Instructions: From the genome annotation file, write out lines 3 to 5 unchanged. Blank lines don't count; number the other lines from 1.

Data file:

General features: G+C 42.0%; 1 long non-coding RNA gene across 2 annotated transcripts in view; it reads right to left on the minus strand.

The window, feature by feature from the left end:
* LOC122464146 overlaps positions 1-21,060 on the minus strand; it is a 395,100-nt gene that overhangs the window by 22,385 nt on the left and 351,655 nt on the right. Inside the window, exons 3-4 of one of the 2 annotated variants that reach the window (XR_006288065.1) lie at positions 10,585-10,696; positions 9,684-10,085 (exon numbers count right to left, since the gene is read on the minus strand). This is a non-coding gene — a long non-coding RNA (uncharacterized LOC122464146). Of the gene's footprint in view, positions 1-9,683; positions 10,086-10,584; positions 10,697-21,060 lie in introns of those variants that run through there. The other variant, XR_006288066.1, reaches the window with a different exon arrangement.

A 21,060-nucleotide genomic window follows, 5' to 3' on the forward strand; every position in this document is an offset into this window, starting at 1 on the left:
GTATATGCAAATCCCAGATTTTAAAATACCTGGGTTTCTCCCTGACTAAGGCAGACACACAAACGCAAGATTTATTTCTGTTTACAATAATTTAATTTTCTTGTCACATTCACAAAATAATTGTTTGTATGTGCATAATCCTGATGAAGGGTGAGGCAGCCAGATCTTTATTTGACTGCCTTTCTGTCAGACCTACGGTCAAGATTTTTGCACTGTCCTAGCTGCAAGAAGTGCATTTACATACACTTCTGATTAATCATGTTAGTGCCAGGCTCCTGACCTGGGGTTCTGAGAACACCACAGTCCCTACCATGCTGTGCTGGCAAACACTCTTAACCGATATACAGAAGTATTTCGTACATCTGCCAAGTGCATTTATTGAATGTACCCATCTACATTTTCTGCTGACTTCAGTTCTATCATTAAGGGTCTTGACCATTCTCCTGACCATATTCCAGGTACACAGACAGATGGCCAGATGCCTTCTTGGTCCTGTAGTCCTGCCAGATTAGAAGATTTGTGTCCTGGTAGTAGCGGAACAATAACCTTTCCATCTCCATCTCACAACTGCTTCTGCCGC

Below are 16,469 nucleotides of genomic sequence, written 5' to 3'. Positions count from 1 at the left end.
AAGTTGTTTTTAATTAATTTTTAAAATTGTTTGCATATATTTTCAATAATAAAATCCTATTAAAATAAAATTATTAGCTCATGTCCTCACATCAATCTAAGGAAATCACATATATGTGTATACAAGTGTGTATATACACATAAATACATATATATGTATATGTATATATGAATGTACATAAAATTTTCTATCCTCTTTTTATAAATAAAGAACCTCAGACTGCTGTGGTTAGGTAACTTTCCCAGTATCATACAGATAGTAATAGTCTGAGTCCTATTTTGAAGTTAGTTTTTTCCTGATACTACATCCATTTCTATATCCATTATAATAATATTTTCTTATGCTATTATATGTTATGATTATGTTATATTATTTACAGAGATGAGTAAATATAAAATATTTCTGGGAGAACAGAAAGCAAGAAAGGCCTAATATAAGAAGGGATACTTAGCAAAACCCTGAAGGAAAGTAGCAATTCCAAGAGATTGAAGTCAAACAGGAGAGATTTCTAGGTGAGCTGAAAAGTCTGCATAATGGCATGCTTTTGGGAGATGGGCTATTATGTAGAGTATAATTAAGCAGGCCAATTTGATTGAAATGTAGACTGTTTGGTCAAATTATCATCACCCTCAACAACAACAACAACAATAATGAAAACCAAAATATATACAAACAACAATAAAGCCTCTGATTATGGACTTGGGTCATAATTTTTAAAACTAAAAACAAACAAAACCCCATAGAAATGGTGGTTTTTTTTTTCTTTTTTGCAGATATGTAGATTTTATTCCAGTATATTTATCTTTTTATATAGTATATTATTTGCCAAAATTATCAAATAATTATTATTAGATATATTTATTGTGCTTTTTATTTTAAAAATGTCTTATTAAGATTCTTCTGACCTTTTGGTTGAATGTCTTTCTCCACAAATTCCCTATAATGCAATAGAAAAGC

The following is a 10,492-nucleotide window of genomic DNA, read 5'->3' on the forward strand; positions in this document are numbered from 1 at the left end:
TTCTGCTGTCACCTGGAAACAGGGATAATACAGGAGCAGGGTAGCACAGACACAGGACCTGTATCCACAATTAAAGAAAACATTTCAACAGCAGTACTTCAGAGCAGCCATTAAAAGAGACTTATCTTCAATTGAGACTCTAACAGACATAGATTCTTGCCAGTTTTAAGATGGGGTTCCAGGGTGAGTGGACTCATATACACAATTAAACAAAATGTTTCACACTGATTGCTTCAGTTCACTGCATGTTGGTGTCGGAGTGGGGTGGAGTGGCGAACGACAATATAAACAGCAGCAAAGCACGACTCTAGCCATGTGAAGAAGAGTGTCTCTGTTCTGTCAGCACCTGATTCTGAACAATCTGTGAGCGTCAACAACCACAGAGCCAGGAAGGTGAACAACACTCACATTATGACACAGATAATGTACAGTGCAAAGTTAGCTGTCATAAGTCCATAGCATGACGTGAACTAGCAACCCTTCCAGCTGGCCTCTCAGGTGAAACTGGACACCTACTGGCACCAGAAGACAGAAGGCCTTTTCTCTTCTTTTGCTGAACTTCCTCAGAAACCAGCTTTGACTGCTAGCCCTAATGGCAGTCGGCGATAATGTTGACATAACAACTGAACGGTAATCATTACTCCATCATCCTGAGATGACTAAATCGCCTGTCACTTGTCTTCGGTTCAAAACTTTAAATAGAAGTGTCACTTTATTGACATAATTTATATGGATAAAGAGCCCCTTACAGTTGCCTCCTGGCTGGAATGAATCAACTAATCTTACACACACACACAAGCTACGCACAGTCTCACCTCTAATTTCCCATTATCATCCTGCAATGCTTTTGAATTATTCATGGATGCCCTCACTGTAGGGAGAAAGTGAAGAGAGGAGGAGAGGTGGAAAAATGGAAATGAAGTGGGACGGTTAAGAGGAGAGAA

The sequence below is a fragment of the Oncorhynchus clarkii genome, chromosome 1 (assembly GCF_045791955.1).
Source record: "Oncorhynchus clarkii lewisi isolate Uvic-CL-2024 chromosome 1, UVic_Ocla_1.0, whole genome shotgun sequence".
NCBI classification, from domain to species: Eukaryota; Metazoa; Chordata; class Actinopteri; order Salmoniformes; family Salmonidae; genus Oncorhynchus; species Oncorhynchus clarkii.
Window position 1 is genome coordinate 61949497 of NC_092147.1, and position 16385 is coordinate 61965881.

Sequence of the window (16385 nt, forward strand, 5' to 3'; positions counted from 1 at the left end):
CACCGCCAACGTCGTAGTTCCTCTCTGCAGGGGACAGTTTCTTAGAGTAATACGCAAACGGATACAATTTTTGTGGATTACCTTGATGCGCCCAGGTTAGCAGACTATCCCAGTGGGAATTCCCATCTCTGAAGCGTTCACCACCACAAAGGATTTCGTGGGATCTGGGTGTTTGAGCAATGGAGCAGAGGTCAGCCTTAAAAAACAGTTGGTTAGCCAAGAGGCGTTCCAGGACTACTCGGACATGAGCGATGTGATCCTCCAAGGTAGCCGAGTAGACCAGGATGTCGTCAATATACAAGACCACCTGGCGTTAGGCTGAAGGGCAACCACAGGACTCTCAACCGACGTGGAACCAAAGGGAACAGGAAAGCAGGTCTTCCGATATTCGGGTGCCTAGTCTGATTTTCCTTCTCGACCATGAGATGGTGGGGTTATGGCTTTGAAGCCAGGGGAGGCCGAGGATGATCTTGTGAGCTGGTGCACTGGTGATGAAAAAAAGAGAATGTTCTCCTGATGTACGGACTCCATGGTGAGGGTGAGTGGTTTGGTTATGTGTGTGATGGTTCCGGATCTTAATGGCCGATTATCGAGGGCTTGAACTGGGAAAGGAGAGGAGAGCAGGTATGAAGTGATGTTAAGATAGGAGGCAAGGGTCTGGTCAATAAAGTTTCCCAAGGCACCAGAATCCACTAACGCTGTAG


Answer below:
* LOC122464146 overlaps positions 1-21,060 on the minus strand; it is a 395,100-nt gene that overhangs the window by 22,385 nt on the left and 351,655 nt on the right. Inside the window, exons 3-4 of one of the 2 annotated variants that reach the window (XR_006288065.1) lie at positions 10,585-10,696; positions 9,684-10,085 (exon numbers count right to left, since the gene is read on the minus strand). This is a non-coding gene — a long non-coding RNA (uncharacterized LOC122464146). Of the gene's footprint in view, positions 1-9,683; positions 10,086-10,584; positions 10,697-21,060 lie in introns of those variants that run through there. The other variant, XR_006288066.1, reaches the window with a different exon arrangement.

A 21,060-nucleotide genomic window follows, 5' to 3' on the forward strand; every position in this document is an offset into this window, starting at 1 on the left:
GTATATGCAAATCCCAGATTTTAAAATACCTGGGTTTCTCCCTGACTAAGGCAGACACACAAACGCAAGATTTATTTCTGTTTACAATAATTTAATTTTCTTGTCACATTCACAAAATAATTGTTTGTATGTGCATAATCCTGATGAAGGGTGAGGCAGCCAGATCTTTATTTGACTGCCTTTCTGTCAGACCTACGGTCAAGATTTTTGCACTGTCCTAGCTGCAAGAAGTGCATTTACATACACTTCTGATTAATCATGTTAGTGCCAGGCTCCTGACCTGGGGTTCTGAGAACACCACAGTCCCTACCATGCTGTGCTGGCAAACACTCTTAACCGATATACAGAAGTATTTCGTACATCTGCCAAGTGCATTTATTGAATGTACCCATCTACATTTTCTGCTGACTTCAGTTCTATCATTAAGGGTCTTGACCATTCTCCTGACCATATTCCAGGTACACAGACAGATGGCCAGATGCCTTCTTGGTCCTGTAGTCCTGCCAGATTAGAAGATTTGTGTCCTGGTAGTAGCGGAACAATAACCTTTCCATCTCCATCTCACAACTGCTTCTGCCGC